Nidingen October 2014

Allmänt / 2014-10-19 / 17:27:19
Hey everyone!
I have just returned home from one of the most amazing weeks i've ever experinced at Nidingen (and there have been a few). Despite hard winds we have have caught and ringed over 1000 birds on their way to warmer destinations. Among our team of four people we have seen 103 different species on (or at least from) this small island of only 13,5 hectares. The one thing that we wanted, but didn't get, was for one of all the Yellow-browed Warblers (Phylloscopus inornatus) that seemed to pop up everywhere along the westcoast to come our way. But one should not be greedy, we had our fair share of pretty birds!
We arrived on Saturday and were instantly thrown into chaos since large flocks of Blue Tits (Cyanistes caeruleus) arrived at the same time and filled up all of the nets. When evening came and the nets got taken down, 197 Blue Tits had been ringed, which is the third highest daily number in Nidingen's history.
We expected the next day to be similar, but to our delight (Blue Tits are vicious birds) the nets were filled with finches instead! The bird in the picture is a male Brambling (Fringilla montifringilla). A flock of about 500 Bramblings and Chaffinches (Fringilla coelebs) were feeding and resting on the island before migration out before dusk that day.
 Meadow Pipit (Anthus pratensis), plenty of these birds were feeding in the thick layer of seaweed that covers the shore and we caught many of them in our wader-cages.
We determine the age of the birds by looking at different feather characters. Different species have different moulting strategies and periods. During autumn most birds born this year have a mix of new and old feathers while the adults have a completely fresh plumage. This adult Meadow Pipit has one feather among its medium coverts that has not been moulted, for reasons we can only speculate. The old feather is a lot more worn that the others and therefore has both a different shape and colour.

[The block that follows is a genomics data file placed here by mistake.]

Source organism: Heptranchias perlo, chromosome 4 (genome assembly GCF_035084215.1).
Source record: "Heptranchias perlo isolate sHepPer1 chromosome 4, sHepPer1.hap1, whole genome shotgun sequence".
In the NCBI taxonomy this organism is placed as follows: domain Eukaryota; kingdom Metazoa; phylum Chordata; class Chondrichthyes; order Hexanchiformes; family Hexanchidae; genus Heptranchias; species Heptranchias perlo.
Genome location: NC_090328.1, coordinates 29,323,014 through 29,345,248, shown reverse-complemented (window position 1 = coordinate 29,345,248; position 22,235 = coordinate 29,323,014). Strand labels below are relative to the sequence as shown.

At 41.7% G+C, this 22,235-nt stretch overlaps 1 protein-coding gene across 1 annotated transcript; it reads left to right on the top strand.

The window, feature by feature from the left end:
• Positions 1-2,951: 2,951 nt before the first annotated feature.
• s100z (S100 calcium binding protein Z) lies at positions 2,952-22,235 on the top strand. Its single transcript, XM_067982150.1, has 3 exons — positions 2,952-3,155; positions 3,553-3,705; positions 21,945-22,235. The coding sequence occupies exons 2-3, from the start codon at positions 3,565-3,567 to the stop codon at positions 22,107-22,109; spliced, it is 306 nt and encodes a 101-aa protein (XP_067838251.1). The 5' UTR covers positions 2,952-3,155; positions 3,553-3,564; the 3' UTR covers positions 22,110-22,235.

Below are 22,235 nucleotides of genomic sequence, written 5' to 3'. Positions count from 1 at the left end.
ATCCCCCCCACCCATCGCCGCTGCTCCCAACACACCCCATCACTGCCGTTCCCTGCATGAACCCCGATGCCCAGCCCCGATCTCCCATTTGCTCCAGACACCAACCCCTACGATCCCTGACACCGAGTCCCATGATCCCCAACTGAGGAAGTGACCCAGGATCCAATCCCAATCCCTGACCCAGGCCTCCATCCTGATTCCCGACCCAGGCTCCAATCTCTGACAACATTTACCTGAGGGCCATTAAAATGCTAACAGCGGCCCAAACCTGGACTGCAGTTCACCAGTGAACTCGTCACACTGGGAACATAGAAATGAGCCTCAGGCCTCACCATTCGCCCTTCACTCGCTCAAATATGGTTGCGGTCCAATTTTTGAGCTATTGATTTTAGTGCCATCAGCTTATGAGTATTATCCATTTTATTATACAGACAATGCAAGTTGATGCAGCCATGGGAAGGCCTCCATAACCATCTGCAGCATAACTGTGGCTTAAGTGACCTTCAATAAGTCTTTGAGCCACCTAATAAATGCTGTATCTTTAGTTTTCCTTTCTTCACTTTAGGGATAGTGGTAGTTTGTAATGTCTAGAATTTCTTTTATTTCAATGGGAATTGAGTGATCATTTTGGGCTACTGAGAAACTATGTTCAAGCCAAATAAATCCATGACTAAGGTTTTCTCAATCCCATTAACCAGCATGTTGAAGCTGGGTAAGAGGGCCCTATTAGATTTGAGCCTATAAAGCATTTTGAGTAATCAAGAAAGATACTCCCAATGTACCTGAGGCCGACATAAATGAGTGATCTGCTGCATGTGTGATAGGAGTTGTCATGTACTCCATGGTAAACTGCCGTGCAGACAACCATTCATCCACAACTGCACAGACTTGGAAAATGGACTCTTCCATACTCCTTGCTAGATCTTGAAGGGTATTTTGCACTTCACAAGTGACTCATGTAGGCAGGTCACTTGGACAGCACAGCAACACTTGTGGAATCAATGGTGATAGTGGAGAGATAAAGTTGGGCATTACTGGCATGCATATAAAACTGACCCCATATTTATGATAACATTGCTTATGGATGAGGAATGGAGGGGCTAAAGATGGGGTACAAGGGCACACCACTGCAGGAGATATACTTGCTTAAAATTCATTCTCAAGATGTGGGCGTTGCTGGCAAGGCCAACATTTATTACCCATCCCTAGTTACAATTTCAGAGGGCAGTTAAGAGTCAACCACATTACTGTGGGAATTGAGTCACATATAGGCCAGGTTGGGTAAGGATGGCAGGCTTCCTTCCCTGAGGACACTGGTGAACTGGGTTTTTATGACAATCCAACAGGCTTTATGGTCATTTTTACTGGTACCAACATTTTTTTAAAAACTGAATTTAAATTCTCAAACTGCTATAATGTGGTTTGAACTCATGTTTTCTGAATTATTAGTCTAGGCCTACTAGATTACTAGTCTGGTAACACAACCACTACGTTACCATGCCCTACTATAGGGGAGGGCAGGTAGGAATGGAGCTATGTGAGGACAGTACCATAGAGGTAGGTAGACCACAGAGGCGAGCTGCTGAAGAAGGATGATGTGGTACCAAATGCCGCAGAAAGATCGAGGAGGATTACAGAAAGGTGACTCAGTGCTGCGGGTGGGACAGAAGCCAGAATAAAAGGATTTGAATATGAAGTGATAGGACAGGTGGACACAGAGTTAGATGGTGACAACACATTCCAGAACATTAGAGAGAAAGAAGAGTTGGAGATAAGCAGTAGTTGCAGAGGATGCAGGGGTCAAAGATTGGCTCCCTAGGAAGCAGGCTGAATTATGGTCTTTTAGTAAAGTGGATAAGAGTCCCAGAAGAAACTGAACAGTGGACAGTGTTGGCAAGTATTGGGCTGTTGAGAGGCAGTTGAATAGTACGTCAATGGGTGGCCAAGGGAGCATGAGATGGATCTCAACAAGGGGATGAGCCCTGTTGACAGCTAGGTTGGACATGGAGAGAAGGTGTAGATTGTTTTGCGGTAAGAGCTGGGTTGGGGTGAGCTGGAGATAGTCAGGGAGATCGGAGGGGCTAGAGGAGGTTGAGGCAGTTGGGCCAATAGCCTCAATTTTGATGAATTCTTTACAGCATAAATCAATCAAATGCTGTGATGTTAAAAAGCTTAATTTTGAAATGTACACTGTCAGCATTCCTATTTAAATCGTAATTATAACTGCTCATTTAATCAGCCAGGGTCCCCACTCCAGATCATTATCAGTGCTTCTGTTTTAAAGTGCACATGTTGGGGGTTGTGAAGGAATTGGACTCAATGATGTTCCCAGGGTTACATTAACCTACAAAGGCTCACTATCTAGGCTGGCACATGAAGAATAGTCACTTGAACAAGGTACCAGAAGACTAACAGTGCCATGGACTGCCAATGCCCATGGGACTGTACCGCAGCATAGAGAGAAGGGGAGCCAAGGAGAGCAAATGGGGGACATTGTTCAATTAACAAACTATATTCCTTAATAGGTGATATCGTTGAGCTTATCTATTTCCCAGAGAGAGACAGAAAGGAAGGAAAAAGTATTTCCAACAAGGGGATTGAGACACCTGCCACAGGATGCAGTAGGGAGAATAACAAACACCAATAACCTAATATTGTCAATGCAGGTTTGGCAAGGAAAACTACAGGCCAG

Twite (Carduelis flavirostris), the Carduelis genus is a group of lovely little birds that are some of my favourites to ring.
Redwing (Turdus iliacus), a Thrush with red underparts of the wings. We had several nights when the sky was filled with thrushes migrating in the dark.
Eurasian Treecreeper (Certhia familiaris).
Long-tailed Tit (Aegithalos caudatus), the most adorable bird there is! Curious and completely lacking the ability to hold still for the camera. This species live in family groups which usually stick together, if one gets caught in a net the rest will follow. I've even heard stories of birds flying into the lab to join it's caught family.
Common Starling (Sturnus vulgaris).
Purple Sandpiper (Calidris maritima), one of Nidingen's character species. Every autumn they come to the island to feed in the seaweed beds, full of yummy insects, before continuing further south when they finally freeze. In spring they stop by again on their way north to the breeding grounds on Svalbard or other parts of Northern Scandinavia.
The first Purple Sandpipers of the autumn arrived this week, and this guy was the first to be ringed.
The Ring Ouzel (Turdus torquatus) was one topic we kept coming back to during the week, why are they much more difficult to find during the autumn migration than during spring? 
This adult female was caught on Saturday morning, only hours before we were to leave the island, putting a perfect end to a perfect week.
Thanks to Mikael, Johan and Jalle for contributing to making this week a memory for life!

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